Failed Replication of Excess Heating
|January 15, 2015||Posted by Jack Cole under Uncategorized|
After the promising results of the previous experiment, it was important to see if the results could be repeated. As such, a new cell was assembled. A new heating element was wound and inserted into the cell. One end was sealed to allow for inserting the fuel in the open end after the calibration run.
The calibration phase consisted of fewer steps than the previous experiment and was kept at a lower input power level. The power was stepped from 10, 30, 50, and 70 watts with one hour of run time at each level. After an hour at 70 watts, the calibration phase ended. The cell was allowed to cool. After cooling, it photographed to allow precise placement back in the tube furnace after loading the fuel. The fuel was loaded and the end was sealed. The sealant was allowed to dry for 1 hours and then another hour running 3 watts of power through the heating element.
At this point, the experiment was commenced stepping from 10, 30, 50, 60, and 70 watts of power. To allow for an extended run, these lower power levels were chosen, because it was likely that excess heating would be evident at the 60 watt level based on the previous experiment. Additionally, the 60 watt input level was expected to produce roughly equivalent temperatures to the 70 watt calibration assuming 10 watts of excess heating.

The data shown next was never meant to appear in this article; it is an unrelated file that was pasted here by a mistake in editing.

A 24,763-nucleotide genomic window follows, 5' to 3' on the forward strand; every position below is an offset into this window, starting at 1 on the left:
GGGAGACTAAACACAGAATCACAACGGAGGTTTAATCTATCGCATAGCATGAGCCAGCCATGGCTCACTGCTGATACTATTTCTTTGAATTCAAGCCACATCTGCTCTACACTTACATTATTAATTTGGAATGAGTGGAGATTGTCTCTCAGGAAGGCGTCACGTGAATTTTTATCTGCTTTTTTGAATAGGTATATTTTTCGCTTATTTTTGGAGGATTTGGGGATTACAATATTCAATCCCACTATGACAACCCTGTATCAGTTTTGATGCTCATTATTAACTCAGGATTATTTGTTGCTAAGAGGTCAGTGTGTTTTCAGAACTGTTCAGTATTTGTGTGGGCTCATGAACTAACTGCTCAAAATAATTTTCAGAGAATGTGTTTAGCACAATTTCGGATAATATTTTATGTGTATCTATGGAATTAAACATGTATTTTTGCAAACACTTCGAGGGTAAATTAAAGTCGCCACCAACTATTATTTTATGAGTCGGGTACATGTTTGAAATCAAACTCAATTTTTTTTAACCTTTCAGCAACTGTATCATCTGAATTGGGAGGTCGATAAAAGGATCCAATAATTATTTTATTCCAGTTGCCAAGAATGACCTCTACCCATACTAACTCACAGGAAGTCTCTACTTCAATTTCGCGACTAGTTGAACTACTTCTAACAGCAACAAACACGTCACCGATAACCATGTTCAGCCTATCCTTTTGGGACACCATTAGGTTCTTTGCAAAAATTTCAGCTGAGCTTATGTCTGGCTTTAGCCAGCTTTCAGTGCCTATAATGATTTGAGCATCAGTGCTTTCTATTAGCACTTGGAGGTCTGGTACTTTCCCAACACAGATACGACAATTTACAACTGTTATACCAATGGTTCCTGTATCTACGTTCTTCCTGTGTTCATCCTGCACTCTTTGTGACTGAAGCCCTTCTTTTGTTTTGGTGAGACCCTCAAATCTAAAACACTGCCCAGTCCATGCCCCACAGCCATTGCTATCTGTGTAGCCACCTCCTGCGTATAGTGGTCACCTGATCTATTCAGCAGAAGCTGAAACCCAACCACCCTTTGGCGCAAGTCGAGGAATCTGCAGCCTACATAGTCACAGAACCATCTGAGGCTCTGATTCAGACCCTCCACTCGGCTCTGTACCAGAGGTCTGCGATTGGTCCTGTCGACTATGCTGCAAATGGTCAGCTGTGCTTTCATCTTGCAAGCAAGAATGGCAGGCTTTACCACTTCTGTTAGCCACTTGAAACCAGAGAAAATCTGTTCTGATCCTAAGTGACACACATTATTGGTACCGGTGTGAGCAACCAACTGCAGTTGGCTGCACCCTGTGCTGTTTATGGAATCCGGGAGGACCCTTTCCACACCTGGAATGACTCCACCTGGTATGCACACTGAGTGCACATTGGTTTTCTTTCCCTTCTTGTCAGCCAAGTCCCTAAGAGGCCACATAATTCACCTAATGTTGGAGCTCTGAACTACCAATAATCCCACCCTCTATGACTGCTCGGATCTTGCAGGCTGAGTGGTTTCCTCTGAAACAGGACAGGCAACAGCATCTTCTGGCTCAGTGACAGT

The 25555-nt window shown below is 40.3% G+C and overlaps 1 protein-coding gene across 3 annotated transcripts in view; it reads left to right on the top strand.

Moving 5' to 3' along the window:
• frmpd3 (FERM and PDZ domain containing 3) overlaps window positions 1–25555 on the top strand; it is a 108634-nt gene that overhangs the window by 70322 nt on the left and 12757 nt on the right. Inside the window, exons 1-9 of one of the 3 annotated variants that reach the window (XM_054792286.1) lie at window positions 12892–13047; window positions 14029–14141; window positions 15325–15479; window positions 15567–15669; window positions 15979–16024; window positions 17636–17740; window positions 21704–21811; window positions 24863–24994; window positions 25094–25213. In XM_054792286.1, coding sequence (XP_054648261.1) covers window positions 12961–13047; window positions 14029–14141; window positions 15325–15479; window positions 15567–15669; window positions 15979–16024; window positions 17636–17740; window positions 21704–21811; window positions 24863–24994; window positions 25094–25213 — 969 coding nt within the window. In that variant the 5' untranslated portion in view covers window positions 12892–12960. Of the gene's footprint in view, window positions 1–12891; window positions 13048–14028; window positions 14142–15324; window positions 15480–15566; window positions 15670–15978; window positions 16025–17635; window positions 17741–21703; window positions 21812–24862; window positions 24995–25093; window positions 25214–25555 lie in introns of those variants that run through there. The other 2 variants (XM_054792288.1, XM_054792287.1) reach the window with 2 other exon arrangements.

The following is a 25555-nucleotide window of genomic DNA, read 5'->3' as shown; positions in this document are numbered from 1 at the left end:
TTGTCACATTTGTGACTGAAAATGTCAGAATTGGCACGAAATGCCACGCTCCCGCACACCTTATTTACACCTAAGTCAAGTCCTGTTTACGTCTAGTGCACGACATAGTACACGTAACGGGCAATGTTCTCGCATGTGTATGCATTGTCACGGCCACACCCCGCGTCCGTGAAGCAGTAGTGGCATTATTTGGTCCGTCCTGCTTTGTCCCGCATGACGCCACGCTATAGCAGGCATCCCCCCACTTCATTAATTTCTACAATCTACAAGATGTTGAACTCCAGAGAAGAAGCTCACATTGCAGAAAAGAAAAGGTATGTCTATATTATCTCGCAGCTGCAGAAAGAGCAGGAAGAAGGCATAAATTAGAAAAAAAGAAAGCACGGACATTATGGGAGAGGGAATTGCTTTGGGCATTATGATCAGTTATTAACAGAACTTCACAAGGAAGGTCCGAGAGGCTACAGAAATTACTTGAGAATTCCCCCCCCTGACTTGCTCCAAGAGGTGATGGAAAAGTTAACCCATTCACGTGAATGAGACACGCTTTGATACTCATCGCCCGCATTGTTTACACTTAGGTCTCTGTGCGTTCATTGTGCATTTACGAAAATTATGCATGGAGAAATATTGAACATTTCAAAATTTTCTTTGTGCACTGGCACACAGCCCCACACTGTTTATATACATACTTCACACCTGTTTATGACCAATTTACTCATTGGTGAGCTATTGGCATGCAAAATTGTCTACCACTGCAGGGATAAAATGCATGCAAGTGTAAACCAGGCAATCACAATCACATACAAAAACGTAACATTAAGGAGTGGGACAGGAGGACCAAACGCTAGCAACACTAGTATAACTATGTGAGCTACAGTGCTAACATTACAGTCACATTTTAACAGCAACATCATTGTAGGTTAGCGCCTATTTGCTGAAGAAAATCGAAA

The results failed to demonstrate any excess heating. A dangerous gas detector was used at the various power levels to detect hydrogen production. There was little hydrogen produced in comparison to the previous experiment. This may be one reason for the failure to replicate the previous findings.
Chart calibration v. experimental
The exact procedure followed in the first experiment was deviated from in that the sealant was dried with a torch on one end, and not given an extended period of drying on the other end. Additionally, a greater amount of fuel was added in this experiment. In the first experiment, at least 12 hours was allowed to elapse between sealing an end and commencing a run. In the case of sealing in the fuel, 2 watts of power was applied to the heating coil for 8 hours after allowing to dry for 4 hours.
This experiment did rule out one concern with the first experiment and that was having one end unsealed during the control run. This experiment demonstrates that this issue is not a concern. More work will need to be done to first replicate the findings of the first experiment, and second to elucidate the nature of the effect (presuming it can be reproduced).
More work to follow hopefully next week since I have exhausted my supply of alumina tubes. More have been ordered, and several tubes will be configured so that a large series of experiments can be run consecutively with different parameters.